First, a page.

Most of the timber in my remodel comes from trees that fell during la grande tempête of the 26/27th of December 1999, so the timber is now well dried. They were big specimen trees in a park belonging to a friend, planted in about 1835. I got a Cedar of Lebanon, the scots pine [ american scotch pine] and a sequoia [California Redwood? ] amongst others, a total of well over 500 cubic feet of boards. By a pure fluke, the sawmill was just 200 metres up the road from the park, but the crafty old miller had already bought all the downed oak and beech trees. That scots-pine plank can actually be seen in pic 1 under a 2x6 Douglas fir board, both being used for bridging the landing during plastering and painting. It’s ‘quarter sawn’, virtually knot free and spanning 11 ft 6”. The presence of knots, particularly dead knots, can seriously weaken a beam. However, these boards have already supported both Denise and I at center-span, a combined load of some 300 pounds. BTW, the stairwell casings and the floorboards are in Cedar of Lebanon, a lovely scented wood, which can be also be seen in pic 1. Notice the oak floor-joist through-tenons piercing the casings: just because I could! I deliberately had the boards cut wide, as it gives a wonderful effect seeing wide stuff in a time when, [in France at least], anything over 10” is as rare as hens’ teeth [ or made of veneered MDF]. The finish is just beeswax and real turpentine, 20/80 cut.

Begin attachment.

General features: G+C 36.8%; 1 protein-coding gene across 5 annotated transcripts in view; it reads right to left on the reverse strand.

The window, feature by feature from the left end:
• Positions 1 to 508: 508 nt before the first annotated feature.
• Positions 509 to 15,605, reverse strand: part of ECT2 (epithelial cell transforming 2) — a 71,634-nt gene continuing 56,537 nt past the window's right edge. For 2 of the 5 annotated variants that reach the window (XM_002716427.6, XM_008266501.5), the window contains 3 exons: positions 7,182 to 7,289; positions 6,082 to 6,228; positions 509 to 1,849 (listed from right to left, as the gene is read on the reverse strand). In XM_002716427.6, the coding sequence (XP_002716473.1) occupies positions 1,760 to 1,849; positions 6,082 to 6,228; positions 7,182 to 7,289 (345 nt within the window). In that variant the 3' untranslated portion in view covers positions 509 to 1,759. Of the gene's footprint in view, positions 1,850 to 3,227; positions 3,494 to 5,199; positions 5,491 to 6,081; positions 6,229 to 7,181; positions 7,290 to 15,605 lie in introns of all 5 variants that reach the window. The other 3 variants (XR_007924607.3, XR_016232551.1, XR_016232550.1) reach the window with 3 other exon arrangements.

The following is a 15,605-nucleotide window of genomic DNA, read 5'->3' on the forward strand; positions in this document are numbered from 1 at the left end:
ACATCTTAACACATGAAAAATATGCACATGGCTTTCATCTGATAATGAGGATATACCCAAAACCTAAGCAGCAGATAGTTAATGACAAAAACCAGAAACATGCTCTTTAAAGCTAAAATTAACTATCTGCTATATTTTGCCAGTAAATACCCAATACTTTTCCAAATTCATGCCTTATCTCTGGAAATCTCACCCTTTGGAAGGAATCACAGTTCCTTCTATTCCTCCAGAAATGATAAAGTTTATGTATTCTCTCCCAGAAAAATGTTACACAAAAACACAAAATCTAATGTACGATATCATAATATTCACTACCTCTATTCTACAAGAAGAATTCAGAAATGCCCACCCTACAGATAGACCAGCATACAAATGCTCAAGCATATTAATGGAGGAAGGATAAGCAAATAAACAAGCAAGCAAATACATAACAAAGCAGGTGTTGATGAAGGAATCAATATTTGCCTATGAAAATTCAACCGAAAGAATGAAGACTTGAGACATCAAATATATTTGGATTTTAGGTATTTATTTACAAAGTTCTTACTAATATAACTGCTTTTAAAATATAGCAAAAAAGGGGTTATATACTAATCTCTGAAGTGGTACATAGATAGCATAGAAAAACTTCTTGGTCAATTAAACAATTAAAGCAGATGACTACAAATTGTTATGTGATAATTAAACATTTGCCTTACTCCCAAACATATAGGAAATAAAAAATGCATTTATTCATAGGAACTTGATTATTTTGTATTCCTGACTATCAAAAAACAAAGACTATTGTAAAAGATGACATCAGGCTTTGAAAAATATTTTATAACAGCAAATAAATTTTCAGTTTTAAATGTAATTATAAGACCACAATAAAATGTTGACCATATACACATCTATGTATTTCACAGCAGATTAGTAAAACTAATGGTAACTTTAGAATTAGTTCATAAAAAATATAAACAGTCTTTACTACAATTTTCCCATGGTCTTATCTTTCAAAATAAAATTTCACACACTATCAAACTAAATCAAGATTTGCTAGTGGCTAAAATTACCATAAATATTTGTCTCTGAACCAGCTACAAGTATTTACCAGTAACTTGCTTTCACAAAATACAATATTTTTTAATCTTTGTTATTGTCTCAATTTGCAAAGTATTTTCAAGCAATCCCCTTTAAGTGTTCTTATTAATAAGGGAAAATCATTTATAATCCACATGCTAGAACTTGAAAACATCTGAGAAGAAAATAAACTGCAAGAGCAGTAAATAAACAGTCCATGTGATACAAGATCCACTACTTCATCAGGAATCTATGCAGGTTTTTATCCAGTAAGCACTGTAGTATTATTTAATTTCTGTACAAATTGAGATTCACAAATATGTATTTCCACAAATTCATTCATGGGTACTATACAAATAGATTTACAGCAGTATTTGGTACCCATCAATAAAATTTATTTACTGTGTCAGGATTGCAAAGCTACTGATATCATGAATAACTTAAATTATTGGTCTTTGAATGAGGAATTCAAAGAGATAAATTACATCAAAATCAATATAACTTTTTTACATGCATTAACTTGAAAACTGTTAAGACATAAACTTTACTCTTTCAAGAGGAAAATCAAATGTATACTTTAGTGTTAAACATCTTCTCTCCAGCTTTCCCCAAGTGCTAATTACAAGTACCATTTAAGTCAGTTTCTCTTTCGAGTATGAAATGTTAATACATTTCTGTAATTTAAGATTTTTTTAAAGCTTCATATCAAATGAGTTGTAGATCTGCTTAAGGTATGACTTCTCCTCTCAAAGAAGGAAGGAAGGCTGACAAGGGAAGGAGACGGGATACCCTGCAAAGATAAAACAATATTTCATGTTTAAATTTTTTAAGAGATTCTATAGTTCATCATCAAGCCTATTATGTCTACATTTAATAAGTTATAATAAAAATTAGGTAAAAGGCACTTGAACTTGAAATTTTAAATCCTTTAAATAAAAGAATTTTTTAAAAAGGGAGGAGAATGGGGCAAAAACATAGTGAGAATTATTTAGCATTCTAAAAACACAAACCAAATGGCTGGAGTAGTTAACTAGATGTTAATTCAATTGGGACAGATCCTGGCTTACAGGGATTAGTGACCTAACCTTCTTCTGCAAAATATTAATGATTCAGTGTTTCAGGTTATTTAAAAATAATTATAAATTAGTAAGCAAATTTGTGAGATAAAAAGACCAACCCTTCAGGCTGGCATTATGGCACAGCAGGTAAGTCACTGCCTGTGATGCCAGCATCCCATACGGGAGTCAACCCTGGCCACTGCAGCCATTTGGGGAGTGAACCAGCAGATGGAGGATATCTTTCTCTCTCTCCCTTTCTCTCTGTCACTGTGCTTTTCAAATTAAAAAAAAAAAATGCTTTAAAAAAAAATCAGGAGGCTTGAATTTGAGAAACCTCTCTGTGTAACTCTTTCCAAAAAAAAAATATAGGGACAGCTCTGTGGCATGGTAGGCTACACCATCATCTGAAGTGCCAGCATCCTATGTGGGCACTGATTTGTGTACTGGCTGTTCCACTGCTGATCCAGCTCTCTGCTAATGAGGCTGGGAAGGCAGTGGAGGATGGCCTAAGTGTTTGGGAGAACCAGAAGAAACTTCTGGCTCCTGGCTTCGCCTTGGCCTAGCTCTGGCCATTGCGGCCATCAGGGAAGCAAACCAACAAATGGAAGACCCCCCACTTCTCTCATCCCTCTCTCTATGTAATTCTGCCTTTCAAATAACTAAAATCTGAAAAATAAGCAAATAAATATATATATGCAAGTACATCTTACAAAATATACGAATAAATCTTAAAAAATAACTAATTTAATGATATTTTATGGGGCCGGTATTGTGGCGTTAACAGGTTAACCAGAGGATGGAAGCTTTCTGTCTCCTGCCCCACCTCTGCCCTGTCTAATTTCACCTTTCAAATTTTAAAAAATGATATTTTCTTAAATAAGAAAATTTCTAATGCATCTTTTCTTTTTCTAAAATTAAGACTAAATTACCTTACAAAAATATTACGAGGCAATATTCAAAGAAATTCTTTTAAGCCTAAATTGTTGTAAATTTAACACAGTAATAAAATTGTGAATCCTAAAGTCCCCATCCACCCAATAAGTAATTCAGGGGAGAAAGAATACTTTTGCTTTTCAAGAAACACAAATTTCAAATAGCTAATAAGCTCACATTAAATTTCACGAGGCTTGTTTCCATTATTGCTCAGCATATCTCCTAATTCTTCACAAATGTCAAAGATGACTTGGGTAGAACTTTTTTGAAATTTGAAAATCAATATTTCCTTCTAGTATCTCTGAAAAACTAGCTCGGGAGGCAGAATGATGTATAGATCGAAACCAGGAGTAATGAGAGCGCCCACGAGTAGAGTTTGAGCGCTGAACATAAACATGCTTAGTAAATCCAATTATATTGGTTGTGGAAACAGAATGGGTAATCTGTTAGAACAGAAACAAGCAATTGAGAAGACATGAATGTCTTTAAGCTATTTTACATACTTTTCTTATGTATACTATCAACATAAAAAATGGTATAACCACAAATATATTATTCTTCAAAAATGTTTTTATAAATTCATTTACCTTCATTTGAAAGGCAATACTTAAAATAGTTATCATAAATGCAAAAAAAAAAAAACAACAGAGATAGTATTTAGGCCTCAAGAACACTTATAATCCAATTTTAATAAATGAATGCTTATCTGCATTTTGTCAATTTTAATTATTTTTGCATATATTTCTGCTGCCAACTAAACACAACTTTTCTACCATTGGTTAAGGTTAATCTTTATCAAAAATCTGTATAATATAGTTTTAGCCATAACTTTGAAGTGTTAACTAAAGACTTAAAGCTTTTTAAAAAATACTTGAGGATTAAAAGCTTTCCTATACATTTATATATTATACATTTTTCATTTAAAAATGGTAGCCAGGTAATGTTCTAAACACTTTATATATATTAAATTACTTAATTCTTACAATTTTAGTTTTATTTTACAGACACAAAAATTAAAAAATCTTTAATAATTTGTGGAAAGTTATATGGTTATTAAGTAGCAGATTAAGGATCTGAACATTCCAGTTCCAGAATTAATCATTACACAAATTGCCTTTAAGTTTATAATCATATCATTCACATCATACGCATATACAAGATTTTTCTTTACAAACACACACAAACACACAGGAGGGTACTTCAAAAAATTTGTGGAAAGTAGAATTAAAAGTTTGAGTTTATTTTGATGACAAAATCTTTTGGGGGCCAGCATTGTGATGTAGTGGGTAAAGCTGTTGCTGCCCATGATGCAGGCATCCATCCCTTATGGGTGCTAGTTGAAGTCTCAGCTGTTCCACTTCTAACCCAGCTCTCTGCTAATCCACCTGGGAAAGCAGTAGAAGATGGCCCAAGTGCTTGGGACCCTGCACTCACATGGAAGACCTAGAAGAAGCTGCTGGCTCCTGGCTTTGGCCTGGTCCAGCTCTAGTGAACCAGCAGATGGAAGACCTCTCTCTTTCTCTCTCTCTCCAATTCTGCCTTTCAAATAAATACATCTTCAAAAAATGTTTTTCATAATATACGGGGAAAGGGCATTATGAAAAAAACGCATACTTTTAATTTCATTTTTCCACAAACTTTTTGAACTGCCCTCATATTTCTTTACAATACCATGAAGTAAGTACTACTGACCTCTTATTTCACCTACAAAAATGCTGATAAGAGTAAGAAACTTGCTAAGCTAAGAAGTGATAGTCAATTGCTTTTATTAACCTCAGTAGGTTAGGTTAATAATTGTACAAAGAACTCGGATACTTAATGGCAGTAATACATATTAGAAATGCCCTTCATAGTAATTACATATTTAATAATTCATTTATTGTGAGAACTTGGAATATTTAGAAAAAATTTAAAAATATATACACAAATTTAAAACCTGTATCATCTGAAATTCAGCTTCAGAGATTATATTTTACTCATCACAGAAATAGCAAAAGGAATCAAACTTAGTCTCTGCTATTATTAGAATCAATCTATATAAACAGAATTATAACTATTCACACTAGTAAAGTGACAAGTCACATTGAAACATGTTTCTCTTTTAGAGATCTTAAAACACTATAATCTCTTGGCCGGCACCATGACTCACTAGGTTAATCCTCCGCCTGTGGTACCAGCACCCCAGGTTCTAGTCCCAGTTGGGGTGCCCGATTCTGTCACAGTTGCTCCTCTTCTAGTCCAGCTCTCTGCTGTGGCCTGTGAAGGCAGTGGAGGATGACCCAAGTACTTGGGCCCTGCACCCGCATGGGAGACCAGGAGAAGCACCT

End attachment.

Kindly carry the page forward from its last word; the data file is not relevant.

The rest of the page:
Last edited by Alan Belson; 04/22/07 02:25 PM. Reason: GRAMMAR